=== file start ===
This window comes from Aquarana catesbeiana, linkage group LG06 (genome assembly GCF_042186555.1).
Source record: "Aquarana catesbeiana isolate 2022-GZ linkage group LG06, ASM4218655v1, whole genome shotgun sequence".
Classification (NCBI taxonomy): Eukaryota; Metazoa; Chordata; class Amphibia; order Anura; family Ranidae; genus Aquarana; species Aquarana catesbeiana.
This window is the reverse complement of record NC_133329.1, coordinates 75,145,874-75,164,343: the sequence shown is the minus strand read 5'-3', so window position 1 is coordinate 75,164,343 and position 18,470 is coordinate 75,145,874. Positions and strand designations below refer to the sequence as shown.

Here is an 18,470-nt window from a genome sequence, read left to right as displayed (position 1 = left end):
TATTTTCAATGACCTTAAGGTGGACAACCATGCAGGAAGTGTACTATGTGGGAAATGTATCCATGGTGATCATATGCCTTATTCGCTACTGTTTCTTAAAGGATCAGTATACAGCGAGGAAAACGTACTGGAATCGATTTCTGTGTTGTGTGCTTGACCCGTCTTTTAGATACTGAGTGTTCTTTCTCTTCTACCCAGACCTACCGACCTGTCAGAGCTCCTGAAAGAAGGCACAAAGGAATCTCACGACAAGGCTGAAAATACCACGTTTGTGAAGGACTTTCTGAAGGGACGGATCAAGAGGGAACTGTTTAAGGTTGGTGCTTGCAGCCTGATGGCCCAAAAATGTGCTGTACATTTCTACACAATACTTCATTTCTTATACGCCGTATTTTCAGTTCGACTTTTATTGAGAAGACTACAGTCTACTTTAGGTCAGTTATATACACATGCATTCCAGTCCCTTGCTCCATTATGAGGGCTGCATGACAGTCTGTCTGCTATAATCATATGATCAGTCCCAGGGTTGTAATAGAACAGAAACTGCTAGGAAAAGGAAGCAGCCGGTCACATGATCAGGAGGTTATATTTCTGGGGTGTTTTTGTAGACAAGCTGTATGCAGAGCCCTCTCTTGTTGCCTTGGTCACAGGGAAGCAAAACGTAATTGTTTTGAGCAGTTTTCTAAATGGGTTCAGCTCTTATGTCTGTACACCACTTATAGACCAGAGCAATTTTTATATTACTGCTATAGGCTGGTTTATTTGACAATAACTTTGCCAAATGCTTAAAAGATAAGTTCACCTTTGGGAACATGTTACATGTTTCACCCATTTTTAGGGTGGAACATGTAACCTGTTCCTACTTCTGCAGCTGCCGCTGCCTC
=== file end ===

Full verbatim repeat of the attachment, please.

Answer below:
This window comes from Aquarana catesbeiana, linkage group LG06 (genome assembly GCF_042186555.1).
Source record: "Aquarana catesbeiana isolate 2022-GZ linkage group LG06, ASM4218655v1, whole genome shotgun sequence".
Classification (NCBI taxonomy): Eukaryota; Metazoa; Chordata; class Amphibia; order Anura; family Ranidae; genus Aquarana; species Aquarana catesbeiana.
This window is the reverse complement of record NC_133329.1, coordinates 75,145,874-75,164,343: the sequence shown is the minus strand read 5'-3', so window position 1 is coordinate 75,164,343 and position 18,470 is coordinate 75,145,874. Positions and strand designations below refer to the sequence as shown.

Here is an 18,470-nt window from a genome sequence, read left to right as displayed (position 1 = left end):
TATTTTCAATGACCTTAAGGTGGACAACCATGCAGGAAGTGTACTATGTGGGAAATGTATCCATGGTGATCATATGCCTTATTCGCTACTGTTTCTTAAAGGATCAGTATACAGCGAGGAAAACGTACTGGAATCGATTTCTGTGTTGTGTGCTTGACCCGTCTTTTAGATACTGAGTGTTCTTTCTCTTCTACCCAGACCTACCGACCTGTCAGAGCTCCTGAAAGAAGGCACAAAGGAATCTCACGACAAGGCTGAAAATACCACGTTTGTGAAGGACTTTCTGAAGGGACGGATCAAGAGGGAACTGTTTAAGGTTGGTGCTTGCAGCCTGATGGCCCAAAAATGTGCTGTACATTTCTACACAATACTTCATTTCTTATACGCCGTATTTTCAGTTCGACTTTTATTGAGAAGACTACAGTCTACTTTAGGTCAGTTATATACACATGCATTCCAGTCCCTTGCTCCATTATGAGGGCTGCATGACAGTCTGTCTGCTATAATCATATGATCAGTCCCAGGGTTGTAATAGAACAGAAACTGCTAGGAAAAGGAAGCAGCCGGTCACATGATCAGGAGGTTATATTTCTGGGGTGTTTTTGTAGACAAGCTGTATGCAGAGCCCTCTCTTGTTGCCTTGGTCACAGGGAAGCAAAACGTAATTGTTTTGAGCAGTTTTCTAAATGGGTTCAGCTCTTATGTCTGTACACCACTTATAGACCAGAGCAATTTTTATATTACTGCTATAGGCTGGTTTATTTGACAATAACTTTGCCAAATGCTTAAAAGATAAGTTCACCTTTGGGAACATGTTACATGTTTCACCCATTTTTAGGGTGGAACATGTAACCTGTTCCTACTTCTGCAGCTGCCGCTGCCTC